2009 Mazda B-Series Truck Review

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The Car Connection Expert Review

Trevor Wild Trevor Wild Author
July 8, 2009

The 2009 Mazda B-Series is frugal and performs decently, but its styling is dated and safety equipment isn’t up to modern standards.

TheCarConnection.com's editors have driven the Mazda B-Series in order to give you an expert opinion here in this Bottom Line. Then TheCarConnection.com researched available road tests relevant to the 2009 Mazda B-Series to produce this conclusive review and to gather the most complete collection of shopping information.

The 2009 Mazda B-Series is an inexpensive, fuel-saving alternative to big pickups, but it feels every bit of its advanced age. A clone of the Ford Ranger, the Mazda B-Series shares its dated styling and chassis design.

The B2300 model has a 143-horsepower, 2.3-liter four-cylinder engine. The four-cylinder is grouchy, but frugal enough to indulge its slow acceleration. It can get 21 mpg city, 26 highway—great figures for a basic pickup. The B4000 comes with a 4.0-liter V-6 that generates 207 horses. The 207-hp V-6 is reasonably smooth and powerful, though fuel economy drops to 14/17 mpg with the automatic. A five-speed manual gearbox or a five-speed automatic transmission is available in either model.

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The Mazda B-Series hasn't seen a complete makeover in a long time, and it shows, though the materials used in its cabin are put together well. The 2009 Mazda B-Series comes in two- and four-door models, with rear- or four-wheel drive. The Cab Plus version has two small access doors that make it easier to reach into the cargo area behind the seats, but there's no real four-door option.

There's no cargo-storage system inside, but a fold-down armrest and a decent-sized glove box are found within the cabin. The Mazda B-Series' front bench seats are comfortable for a few hours but sit low. The Cab Plus versions have two fold-down seats that should be used in emergencies only.

The six-foot bed of the 2009 Mazda B-Series is useful for some weekend and professional tasks, but the ubiquitous 4x8 sheet of plywood won't fit. Towing is rated at 5,600 pounds. Handling is trucklike, and steering is vague even on rear-drive vehicles. Braking performance is acceptable.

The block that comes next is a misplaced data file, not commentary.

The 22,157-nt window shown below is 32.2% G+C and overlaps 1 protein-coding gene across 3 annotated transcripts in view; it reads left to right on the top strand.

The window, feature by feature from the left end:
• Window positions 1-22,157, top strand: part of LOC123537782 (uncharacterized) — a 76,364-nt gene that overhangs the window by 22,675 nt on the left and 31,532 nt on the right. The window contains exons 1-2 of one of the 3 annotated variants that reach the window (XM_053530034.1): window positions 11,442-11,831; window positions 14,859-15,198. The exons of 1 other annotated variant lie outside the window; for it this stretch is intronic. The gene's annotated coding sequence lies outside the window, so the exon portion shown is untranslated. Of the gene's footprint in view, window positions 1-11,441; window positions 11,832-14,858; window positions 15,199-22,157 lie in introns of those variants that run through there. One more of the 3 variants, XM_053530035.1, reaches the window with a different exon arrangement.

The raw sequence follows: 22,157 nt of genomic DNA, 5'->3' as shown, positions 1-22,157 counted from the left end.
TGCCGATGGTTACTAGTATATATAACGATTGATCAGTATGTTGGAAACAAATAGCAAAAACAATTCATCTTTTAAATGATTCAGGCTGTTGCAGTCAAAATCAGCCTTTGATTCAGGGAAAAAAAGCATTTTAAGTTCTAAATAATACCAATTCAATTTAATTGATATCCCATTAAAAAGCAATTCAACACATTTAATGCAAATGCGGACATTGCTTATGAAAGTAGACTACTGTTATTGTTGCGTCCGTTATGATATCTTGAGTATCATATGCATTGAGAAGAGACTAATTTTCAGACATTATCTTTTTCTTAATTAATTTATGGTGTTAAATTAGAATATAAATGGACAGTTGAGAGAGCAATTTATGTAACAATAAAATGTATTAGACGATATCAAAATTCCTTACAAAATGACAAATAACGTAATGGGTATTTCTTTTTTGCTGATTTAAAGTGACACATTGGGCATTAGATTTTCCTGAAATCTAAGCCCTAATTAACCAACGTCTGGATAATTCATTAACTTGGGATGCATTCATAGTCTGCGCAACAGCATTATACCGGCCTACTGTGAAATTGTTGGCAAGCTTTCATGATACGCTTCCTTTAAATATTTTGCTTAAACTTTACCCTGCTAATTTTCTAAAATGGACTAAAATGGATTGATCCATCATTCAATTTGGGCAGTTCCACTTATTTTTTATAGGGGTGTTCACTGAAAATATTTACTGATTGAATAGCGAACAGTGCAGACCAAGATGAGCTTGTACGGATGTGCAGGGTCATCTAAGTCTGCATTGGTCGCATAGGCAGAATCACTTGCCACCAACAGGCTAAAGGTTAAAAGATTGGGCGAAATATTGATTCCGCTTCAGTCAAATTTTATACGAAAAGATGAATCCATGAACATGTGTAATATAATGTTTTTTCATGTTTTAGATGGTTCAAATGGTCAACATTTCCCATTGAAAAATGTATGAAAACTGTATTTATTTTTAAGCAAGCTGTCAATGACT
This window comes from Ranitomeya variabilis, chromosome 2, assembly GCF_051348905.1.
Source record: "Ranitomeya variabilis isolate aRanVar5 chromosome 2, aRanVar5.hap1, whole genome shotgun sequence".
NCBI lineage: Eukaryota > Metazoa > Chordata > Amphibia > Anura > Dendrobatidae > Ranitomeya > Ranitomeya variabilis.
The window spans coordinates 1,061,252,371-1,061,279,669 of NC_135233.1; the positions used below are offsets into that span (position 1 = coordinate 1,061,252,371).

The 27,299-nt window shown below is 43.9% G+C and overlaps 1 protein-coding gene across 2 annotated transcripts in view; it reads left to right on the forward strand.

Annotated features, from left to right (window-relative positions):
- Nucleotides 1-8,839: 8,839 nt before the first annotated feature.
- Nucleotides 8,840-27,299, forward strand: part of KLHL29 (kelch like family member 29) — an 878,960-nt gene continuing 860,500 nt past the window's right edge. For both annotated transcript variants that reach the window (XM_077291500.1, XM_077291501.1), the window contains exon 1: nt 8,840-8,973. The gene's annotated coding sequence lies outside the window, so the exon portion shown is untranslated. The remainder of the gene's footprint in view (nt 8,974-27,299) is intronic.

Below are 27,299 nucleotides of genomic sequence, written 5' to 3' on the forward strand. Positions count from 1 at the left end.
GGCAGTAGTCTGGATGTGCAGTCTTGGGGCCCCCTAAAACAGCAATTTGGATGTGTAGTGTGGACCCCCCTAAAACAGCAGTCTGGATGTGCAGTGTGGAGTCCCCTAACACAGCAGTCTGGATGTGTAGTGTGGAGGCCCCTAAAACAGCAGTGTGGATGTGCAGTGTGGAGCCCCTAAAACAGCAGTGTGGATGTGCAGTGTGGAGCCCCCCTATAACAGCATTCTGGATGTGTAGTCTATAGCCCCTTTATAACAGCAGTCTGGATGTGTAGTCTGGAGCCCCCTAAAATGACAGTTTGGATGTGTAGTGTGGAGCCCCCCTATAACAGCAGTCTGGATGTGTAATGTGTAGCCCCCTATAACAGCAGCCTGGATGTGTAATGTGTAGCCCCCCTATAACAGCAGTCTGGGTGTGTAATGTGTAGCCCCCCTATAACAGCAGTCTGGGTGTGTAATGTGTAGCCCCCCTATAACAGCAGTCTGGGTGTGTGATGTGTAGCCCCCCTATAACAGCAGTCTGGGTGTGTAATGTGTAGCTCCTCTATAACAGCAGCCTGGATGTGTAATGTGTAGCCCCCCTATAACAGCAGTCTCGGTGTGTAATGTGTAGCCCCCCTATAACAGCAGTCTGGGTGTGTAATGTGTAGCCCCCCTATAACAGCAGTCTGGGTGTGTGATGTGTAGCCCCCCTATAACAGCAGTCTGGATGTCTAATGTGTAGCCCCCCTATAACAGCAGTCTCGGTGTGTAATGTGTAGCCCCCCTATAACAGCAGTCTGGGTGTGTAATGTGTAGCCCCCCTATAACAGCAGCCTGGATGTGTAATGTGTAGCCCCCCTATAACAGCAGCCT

The 2009 Mazda B-Series is rated "acceptable" by the IIHS for front impacts; it scores five and four stars for front and side impacts from NHTSA, but its rollover rating of three stars points out the limits of its taller, older design. Anti-lock brakes and dual airbags are standard on all versions. No curtain or side airbags are offered, nor are stability and traction control.

An iPod jack is on the standard-equipment list; options include the off-road package, a 510-watt audio system, and Sirius Satellite Radio.


2009 Mazda B-Series Truck


The 2009 Mazda B-Series trucks still look like their Ford Ranger counterparts—and reflect a design that’s nearly two decades old.

The 2009 Mazda B-Series' styling isn’t as notable as its functionality. As Edmunds puts it, the 2009 Mazda is "essentially a Ford Ranger wearing different clothes."

TheCarConnection.com notes that very few sources have much to say about the Mazda 2009 B-Series' outward appearance, except for Kelley Blue Book, which comments that for 2009, Mazda performs "a front-end freshening, with more brightwork around the grille and headlamps and a raised 'power dome' hood."

Edmunds reports that the Mazda 2009 B-Series has remained true to its roots by staying relatively small while similar pickups have grown in size, remaining a "true compact." Car and Driver expresses disappointment that there is no four-door club cab available, although an extended cab is an option.